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Am I an alcoholic?

Netdoctor (UK) logo Netdoctor (UK) 05/03/2019 Rhalou Allerhand

Getty © Getty Getty Tired, rundown, constantly late for work? While it's normal to enjoy a glass of wine or two after a stressful day at work, if your social life takes precedence and your health is starting to suffer, it might be time to take stock of your drinking habits.

We speak to Dr Paul McLaren, Consultant Psychiatrist and addiction expert at Priory’s Hayes Grove Hospital and Dr Sarah Brewer, Healthspan Medical Director and author of mylowerbloodpressure.com about how to spot the signs of alcohol addiction and the telltale signs you're drinking to excess:

What makes someone an alcoholic?

Alcohol is considered to be safe in moderation, but if you ramp up your consumption (for whatever reason) and it begins to interfere with your everyday life, it is typically classed as abuse. But it can be difficult to recognise if you have a drinking problem until your health starts to suffer, or your behaviour starts to impact your life.

'Alcoholic is not a medical term; it is a term coined by Alcoholics Anonymous,' explains Dr McLaren. 'In medicine we classify alcohol problems as alcohol dependence syndrome or harmful alcohol use.'

'The term means that your relationship with alcohol has become so dysfunctional that your life has become difficult to manage,' he adds. 'That could be because you have developed physical dependence or are drinking in a destructive "binge" pattern.'

The signs you're drinking too much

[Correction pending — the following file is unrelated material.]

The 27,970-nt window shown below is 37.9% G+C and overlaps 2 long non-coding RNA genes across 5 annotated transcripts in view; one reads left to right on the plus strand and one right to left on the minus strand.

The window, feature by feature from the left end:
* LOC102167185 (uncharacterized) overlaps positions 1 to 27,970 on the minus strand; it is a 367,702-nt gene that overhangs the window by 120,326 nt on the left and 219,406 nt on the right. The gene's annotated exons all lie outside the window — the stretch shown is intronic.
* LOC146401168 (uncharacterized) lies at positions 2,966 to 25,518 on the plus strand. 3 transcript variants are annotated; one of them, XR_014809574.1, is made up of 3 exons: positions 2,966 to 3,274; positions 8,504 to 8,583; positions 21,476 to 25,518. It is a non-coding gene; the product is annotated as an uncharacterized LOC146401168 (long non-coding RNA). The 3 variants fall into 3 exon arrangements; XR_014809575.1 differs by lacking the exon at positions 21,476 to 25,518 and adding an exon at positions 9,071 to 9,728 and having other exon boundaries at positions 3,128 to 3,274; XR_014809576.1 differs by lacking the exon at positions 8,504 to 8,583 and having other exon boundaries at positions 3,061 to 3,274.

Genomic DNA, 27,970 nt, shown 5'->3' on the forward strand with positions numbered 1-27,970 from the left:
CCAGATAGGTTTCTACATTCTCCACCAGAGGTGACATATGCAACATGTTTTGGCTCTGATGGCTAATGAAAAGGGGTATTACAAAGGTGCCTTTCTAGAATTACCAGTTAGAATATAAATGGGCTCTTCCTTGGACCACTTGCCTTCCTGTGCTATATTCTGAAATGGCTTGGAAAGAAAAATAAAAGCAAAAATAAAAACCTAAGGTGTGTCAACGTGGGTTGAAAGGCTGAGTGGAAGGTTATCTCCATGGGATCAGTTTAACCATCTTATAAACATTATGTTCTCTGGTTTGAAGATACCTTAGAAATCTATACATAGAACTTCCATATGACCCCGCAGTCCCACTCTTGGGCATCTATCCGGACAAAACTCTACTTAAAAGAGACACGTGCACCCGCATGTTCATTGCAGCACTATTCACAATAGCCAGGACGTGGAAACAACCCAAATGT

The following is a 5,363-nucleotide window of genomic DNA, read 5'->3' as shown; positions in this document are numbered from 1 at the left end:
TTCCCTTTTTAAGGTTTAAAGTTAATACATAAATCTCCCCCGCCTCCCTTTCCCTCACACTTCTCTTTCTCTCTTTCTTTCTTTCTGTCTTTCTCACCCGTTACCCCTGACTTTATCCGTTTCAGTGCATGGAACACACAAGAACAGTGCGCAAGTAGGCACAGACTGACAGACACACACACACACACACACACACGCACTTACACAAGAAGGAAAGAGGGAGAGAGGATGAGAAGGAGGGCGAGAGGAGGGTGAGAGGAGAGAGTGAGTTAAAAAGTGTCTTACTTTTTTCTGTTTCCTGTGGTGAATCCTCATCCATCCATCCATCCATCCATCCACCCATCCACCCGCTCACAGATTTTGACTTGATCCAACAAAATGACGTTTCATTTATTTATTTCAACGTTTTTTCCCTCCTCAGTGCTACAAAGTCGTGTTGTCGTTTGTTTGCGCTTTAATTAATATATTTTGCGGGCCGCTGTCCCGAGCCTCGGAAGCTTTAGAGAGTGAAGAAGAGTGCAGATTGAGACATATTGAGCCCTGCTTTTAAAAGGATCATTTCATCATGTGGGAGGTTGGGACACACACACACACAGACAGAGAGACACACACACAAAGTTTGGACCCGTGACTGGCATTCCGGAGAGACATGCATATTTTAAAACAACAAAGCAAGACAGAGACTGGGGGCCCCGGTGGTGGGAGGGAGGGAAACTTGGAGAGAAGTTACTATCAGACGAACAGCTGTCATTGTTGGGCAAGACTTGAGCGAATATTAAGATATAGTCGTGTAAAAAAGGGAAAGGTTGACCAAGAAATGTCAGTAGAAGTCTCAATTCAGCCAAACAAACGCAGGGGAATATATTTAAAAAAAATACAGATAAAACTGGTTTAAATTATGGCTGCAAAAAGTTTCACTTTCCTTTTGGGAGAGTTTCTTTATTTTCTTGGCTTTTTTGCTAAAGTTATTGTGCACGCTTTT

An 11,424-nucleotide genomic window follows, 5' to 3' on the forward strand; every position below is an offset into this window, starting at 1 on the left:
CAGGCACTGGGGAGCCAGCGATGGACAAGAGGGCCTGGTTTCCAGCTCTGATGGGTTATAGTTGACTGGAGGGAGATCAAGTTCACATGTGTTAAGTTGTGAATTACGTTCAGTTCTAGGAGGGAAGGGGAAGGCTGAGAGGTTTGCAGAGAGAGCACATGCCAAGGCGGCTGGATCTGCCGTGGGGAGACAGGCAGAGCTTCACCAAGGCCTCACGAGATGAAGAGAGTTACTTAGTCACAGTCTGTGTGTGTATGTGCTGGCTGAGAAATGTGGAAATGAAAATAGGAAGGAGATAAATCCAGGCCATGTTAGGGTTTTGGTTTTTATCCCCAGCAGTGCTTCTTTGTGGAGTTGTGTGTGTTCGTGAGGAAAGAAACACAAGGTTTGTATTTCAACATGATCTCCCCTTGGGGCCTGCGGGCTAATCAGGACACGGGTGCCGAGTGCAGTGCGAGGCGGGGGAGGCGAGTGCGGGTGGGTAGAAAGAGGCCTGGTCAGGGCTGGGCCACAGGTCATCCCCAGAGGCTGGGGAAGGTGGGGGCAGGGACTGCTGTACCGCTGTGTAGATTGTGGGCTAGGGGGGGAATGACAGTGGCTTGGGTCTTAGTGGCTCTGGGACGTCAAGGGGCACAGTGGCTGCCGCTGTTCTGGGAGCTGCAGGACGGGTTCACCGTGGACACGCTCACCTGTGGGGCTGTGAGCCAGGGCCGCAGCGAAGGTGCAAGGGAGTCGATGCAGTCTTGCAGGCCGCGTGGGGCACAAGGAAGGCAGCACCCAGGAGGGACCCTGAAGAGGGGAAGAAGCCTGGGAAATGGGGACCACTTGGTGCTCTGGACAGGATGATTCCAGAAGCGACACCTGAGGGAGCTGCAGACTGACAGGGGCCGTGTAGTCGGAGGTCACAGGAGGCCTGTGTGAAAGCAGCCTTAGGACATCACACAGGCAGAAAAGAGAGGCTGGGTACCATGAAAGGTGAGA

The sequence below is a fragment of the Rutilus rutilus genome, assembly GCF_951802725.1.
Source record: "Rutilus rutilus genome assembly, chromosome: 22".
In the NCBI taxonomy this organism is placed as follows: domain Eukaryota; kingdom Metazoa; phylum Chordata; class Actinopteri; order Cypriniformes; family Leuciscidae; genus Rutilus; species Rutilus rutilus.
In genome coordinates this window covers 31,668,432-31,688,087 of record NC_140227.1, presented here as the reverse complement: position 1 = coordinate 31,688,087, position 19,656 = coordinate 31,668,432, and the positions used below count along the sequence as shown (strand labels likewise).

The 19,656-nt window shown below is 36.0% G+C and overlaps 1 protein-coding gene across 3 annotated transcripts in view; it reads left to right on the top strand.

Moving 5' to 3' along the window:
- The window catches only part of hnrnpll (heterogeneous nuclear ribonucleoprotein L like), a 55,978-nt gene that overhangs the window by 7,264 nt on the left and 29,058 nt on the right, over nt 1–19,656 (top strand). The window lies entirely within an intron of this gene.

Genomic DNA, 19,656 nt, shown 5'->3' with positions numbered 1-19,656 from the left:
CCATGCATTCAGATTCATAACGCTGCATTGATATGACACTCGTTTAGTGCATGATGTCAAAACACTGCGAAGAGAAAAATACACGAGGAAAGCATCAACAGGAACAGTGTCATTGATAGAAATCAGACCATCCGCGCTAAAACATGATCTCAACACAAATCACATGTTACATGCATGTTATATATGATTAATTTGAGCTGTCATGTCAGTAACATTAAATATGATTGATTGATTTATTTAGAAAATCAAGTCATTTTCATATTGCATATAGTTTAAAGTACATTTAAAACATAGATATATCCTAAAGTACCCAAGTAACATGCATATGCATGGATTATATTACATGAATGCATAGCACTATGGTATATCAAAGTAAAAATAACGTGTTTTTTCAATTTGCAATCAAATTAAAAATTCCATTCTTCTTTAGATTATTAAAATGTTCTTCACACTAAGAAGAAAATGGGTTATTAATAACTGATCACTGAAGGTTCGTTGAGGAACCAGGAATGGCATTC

According to the NHS guidelines, men and women are advised not to drink more than 14 units a week. This is equivalent to six pints of average-strength beer or 10 small glasses of low-strength wine.

If you drink in excess of the NHS guidelines on a regular basis, the effects of alcohol abuse can be detrimental to your physical as well as mental health and can lead to a number of ailments. The most common physical signs to look out for include the following:

Tiredness

Young man suffering from strong headache or migraine sitting with glass of water in the kitchen, millennial guy feeling intoxication and pain touching aching head, morning after hangover concept © Getty Young man suffering from strong headache or migraine sitting with glass of water in the kitchen, millennial guy feeling intoxication and pain touching aching head, morning after hangover concept The first telltale sign of alcohol excess is your energy levels. 'Lack of sleep, commonly referred to as burning the candle at both ends, can lead to tiredness, fatigue, irritability and foggy thoughts,' explains Dr Brewer. 'You may also find it difficult to fall asleep when you do eventually do get to bed, even if you are exhausted, if your mind is still whirling.'

'Lack of sleep and dehydration can also lead to sore, dry eyes, puffiness or dark shadows under the eyes,' she adds.

Poor work performance

Up late every night living the high life? For even the highest achievers, once your social life starts to impact your day job, it might be time to consider your lifestyle choices and start putting your health first.